In Germany life was not much different at the beginning of the sixties than in the fifties. Economic miracle and Winnetou were announced, there were teeming with children, black and white TV ran American series and the VW Beetle brought us to Rimini. JFK fascinated everyone, but as Beatles, Stones and Co stormed the German charts from the middle of the decade, my father said that this was 'negermusic'. He loved marching music and Heino, the mother and we children Dieter Thomas Hecks, hit parade '.
But the triumph of the English music was not to be stopped. In the autumn of 1969, Elvis Presley's In the Ghetto was in 13th place for the first time in Germany. I remember how much the voice, the melody, and the lyrics of this unique song touched me whenever he was on the radio , In 1972 the marriage of my parents broke and our world was darkening. At 14, my taste for music changed dramatically. On the radio, '48 Crash 'sounded from Suzie Quatro and I felt as if a tornado had thrown me into space. From now on, the musical idols were called Beatles, Stones, Black Sabbath, Sweet, Slade, T. Rex, Deep Purple, Uriah Heep, Bob Dylan, Pink Floyd and Genesis.
Elvis was not one of them. The superstar of this faded age was out. And when he died in 1977, I barely noticed. And so it should remain for more than a quarter century. The musical world continued to spin and nothing suggested that it would ever change.
Until January 2002. I went on holiday in Gran Canaria and one evening the path led me randomly to the Hardrock Café of Playa del Ingles. An Elvis imitator sang "Suspicious minds," "It's now or never," "Love me tender," and "Are you lonesome tonight?" The longer I listened, the more I felt these songs all at once, which I know of somewhere believed. And when the singer finally a deeply sentimental "In the ghetto", I could no longer hold back the tears and fled to the toilet. There the dams broke, as if the accumulated misfortune of life in a torrent broke.
After childhood burdened by parental divorce, I had developed a deep longing for a family of my own. At the beginning of the nineties the goal seemed to be reached, I was married and father of a sweet little daughter. But already after three years the marriage broke and the contact to the beloved daughter was pulled into compassion. I felt as if a curse was over my life. And in the soul grew an iceberg of pain, rage, and despair.
After I had felt a certain relief after the Hardrock Café, I went on this trip more frequently. Again and again, Elvis's songs were the key that opened the door. His songs made it possible to approach and mourn the feelings stuck deep inside. To the lost mother, the lost daughter, the lost dreams of youth and Elvis, whose songs and films I found comfort and hope, and which seemed to me like a companion, brother, and angel at the same time.
Today, I believe it was these two years that made it possible to continue living and looking forward again. And that to a great extent Elvis was due to the fact that this difficult journey could be entered and sustained. Bruce Springsteen, who helped me in some other way, liked to tell the story of how he had climbed across the wall of 'Graceland' at night to visit Elvis. But the guard had carried him back into the street, "the place, where I belonged to, I guess." Before he turned to an ardent Falling in Love, he said, "It's hard to understand, how someone, who took away so much loneliness, could die so lonely."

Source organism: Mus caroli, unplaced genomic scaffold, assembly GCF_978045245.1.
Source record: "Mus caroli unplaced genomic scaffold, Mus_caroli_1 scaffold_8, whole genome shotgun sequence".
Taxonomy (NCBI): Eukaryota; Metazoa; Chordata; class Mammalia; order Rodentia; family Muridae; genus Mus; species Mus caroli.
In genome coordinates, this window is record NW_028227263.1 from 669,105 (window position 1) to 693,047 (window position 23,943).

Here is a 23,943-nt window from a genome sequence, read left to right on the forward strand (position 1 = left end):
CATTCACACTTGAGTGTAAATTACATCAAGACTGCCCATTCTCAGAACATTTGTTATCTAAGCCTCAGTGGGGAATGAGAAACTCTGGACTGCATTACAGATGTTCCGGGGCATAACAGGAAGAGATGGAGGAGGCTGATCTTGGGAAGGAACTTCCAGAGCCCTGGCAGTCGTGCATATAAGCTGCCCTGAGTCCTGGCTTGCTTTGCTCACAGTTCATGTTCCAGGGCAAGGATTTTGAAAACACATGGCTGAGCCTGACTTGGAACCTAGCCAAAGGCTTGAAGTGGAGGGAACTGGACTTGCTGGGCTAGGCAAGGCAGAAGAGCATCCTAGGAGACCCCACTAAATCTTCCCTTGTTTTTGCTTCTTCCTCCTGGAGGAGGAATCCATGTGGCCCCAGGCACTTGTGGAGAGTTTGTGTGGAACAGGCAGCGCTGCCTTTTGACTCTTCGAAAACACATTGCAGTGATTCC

At the beginning of 2005 the valley of tears had passed through. In a mood of profound gratitude, I heard melodies and lines of lyrics in my head: "Elvis, will not you come back, to show us emotion ...". And since I could neither read nor write, like myself, I was able to write the fragments on a musical cassette.
In the same year, I went to the USA and visited Memphis, the cradle of Rock'n'Roll. In the small 'Sun studio', Elvis suddenly had "That's allright mama" in 1954. Sacred ground of musical history. In the legendary 'Beale-Street', where Elvis once had the music of the blacks, I listened to blues, soul and jazz bands. After the tour of Elvis's estate, Grace, I stood alone for ten minutes in the King's living room. And then, with moistening eyes on his grave, where Elvis clubs and fans from all over the world have always laid wreaths and flowers.
In the following months the Elvis song took shape and was produced in April 2007 with the Hanoverian music producer Christian Demant. Even though it was only a demo recording, I had myself superficially sung, the emotional depth of the song was here for the first time noticeable.
In the search for a singer, Steven Morrys, who just made his debut debut, was in July 2009. There was no cooperation at the time, but in 2012 we became Facebook friends and met in December 2016 to exchange the musical experiences. When Steven told me that he was a professional advertising agency and marketed his 'Happy New Year' song, I spontaneously suggested to do the same with my Elvis song. For what time could be more suitable for the publication of a memorial song than the upcoming 40th anniversary of the death in August 2017. Steven and his girlfriend Christiane hesitated at first, as independent advertising specialists and parents of three children actually did not have the time. Steven also has an Elvis past, so the feeling of the belly (and the love passing through him) prevailed over the mind. The Elvis comeback project was born.